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Unseen world: ‘Barkskins’ explores mysterious massacre of settlers in 1690s New France

Gus Lafarge confronts Mathilde, played by Marcia Gay Harden, in a scene from the series “Barkskins.” (National Geographic/Peter H. Stranks)

Oftentimes, one could find Elwood Reid sitting in a room by himself.

The days of social distancing aren’t anything new for the acclaimed writer.

Always liking to diversify his writing time, Reid not only writes novels or short stories, but he’s been at the helm of episodes for TV series such as “Cold Case,” “Undercovers,” “Hawaii 5-0, “The Bridge” and “The Chi.”

His latest effort is the National Geographic series “Barkskins,” which begins airing at 7 p.m. Monday, May 25.

“There’s so much TV out there,” he says. “As someone who wants to create, I want to watch a show that I haven’t seen before. When I write, I tend to look for worlds that aren’t on television. Taking on ‘Barkskins’ was a challenge as a writer, because no one has written the world before.”

The series is adapted from the 2016 novel by Annie Proulx.

The series examines the mysterious massacre of settlers in the vast and unforgiving wilds of 1690s New France that threatens to throw the region into all-out war.

Likely suspects abound – the English, the Hudson’s Bay Co. and a band of Kanien’kehá:ka (Iroquois) possibly in league with the English looking to drive the French from the territory – but who or what brought these settlers to such a tragic end?

It is set in Wobik, a small settlement in what is now the Canadian province of Quebec. As the Catholic Church sends Jesuit priests to convert the indigenous people, France sends indentured servants to populate its territory, along with “Filles Du Roi” (“Daughters of the King”), young women to be matched with husbands, start families and help the colonies prosper. This disparate group of outcasts, rogues and innocents must navigate brutal hardships, competing interests and tangled loyalties at the crossroads of civilization: 1690s New France.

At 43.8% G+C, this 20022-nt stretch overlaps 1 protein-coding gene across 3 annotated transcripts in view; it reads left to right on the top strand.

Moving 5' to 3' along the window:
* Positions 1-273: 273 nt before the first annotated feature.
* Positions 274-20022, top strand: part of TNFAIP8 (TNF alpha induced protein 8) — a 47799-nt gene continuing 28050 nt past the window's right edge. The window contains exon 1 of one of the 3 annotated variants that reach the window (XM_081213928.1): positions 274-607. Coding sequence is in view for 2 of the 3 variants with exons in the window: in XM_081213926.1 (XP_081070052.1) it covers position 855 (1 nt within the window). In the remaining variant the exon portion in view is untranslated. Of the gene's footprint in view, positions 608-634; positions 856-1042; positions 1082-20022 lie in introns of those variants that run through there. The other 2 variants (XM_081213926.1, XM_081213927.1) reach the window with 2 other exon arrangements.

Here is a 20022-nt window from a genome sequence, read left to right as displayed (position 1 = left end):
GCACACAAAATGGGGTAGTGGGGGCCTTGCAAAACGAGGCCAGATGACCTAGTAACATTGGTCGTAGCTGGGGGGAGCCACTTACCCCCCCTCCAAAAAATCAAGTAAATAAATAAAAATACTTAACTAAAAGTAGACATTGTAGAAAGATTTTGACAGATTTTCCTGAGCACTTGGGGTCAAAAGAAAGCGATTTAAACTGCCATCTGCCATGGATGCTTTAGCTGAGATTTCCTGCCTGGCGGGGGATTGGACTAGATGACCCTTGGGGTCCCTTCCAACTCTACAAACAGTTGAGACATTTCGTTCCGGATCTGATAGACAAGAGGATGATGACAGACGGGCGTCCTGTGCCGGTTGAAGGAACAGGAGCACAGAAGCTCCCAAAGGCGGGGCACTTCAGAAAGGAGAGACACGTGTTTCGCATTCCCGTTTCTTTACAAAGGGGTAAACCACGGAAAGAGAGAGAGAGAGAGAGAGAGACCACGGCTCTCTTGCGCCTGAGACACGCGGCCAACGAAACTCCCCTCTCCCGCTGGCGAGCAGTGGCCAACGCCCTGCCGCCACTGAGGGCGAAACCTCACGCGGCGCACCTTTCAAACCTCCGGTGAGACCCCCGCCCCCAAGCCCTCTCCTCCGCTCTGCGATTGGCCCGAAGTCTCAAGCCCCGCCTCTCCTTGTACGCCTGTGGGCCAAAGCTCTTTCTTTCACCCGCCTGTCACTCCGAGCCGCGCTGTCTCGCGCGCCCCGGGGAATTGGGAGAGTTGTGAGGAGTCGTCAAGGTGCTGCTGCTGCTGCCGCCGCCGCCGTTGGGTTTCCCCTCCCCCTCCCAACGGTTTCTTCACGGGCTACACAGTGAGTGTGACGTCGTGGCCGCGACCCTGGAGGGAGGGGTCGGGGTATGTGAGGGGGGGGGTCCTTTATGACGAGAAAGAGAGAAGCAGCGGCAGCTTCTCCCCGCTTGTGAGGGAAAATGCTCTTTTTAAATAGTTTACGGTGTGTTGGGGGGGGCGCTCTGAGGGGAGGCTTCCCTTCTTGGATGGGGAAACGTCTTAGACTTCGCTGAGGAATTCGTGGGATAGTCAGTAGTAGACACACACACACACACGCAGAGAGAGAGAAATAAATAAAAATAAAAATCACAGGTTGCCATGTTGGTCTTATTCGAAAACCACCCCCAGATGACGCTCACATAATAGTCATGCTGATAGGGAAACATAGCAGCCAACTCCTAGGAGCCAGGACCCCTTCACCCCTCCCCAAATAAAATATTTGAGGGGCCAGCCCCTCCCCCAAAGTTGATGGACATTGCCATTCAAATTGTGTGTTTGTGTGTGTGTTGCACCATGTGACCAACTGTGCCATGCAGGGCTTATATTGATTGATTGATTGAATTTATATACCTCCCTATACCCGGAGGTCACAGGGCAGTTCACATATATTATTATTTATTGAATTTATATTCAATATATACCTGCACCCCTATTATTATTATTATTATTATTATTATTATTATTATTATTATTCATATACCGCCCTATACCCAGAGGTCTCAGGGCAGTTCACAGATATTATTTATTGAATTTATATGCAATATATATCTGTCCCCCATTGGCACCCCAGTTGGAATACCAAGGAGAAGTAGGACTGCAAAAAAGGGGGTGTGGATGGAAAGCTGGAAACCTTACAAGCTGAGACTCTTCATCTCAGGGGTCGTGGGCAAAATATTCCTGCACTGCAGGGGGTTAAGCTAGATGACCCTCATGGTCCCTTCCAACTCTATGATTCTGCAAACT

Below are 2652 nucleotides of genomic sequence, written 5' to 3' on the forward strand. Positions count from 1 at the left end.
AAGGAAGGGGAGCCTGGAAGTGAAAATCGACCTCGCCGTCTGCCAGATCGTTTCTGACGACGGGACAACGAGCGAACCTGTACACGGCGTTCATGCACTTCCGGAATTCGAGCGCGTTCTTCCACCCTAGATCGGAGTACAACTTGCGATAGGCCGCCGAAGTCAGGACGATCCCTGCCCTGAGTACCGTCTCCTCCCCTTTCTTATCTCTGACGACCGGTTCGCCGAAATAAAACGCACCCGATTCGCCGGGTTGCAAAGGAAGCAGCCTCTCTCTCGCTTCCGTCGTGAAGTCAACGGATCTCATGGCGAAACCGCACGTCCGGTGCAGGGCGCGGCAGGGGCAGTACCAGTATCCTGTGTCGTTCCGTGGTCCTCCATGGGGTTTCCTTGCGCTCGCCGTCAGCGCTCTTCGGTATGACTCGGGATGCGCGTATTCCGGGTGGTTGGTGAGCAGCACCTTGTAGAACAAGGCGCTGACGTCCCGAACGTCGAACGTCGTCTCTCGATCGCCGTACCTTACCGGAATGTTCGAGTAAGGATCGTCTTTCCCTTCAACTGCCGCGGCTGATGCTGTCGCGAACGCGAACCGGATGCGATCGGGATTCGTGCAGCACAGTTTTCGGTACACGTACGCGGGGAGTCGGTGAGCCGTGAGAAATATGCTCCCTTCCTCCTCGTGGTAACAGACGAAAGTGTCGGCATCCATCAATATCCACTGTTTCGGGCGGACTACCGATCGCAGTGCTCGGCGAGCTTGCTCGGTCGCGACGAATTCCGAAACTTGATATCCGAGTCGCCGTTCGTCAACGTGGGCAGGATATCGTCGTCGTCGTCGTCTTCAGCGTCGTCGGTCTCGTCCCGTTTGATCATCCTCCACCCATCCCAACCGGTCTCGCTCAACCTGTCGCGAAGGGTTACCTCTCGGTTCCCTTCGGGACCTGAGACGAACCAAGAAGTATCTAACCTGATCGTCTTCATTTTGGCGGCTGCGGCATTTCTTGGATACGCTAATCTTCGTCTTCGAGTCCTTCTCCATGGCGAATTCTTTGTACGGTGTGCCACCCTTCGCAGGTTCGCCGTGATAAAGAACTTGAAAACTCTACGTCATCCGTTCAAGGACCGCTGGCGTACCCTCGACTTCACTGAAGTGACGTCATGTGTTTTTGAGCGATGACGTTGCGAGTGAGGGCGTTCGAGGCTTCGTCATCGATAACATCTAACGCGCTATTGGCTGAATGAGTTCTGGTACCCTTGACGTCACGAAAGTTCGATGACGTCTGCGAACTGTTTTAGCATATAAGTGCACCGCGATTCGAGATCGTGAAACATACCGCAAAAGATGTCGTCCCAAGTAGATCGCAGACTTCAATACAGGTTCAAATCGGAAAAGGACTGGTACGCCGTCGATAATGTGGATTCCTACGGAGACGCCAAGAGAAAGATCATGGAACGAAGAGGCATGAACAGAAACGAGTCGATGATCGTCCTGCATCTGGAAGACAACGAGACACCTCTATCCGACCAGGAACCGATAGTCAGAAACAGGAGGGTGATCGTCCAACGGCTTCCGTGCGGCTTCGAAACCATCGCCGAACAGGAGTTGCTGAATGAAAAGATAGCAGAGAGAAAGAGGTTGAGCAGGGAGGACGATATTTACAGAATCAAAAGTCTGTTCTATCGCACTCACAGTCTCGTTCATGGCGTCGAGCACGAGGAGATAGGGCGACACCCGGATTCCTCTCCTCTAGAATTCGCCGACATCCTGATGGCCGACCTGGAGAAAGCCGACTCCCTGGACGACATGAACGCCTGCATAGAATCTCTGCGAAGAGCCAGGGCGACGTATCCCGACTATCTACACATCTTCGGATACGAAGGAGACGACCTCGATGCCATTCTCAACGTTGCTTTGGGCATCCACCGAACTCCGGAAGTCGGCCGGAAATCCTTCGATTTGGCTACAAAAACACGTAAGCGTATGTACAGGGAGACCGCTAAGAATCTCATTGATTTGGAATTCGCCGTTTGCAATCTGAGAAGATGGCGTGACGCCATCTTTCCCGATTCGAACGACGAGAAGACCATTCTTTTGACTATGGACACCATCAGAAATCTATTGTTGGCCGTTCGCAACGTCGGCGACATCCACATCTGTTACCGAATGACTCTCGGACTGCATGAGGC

Elwood Reid

“This material didn’t scream out for a TV adaptation,” Reid says. “But there was a chance to update the period drama. What makes shows like ‘Peaky Blinders’ and ‘Deadwood’ stand out is that what made them so vibrant was that they weren’t locked in amber. It’s a different pace than we’re used to. This book had all of that.”

Reid got to work and began to find that figuring out a language that would render the period well, yet not put people off.

“Figuring out a way to make the characters weird and pop and make their drive recognizable meant putting them into a pot and start stirring,” he says. “The best (stuff) comes when you don’t know what you’re doing. It comes when you’re scared. That made me want to do it.”

As production began, Reid went up to the set where the villages were built.

It was at that point, seeing all the elements come together, that he knew there was success.

“Putting the actors out there, it felt like you could live in those times,” he says. “Each actor has pulled the best out of themselves for their character. It’s a world like you’ve never seen.”

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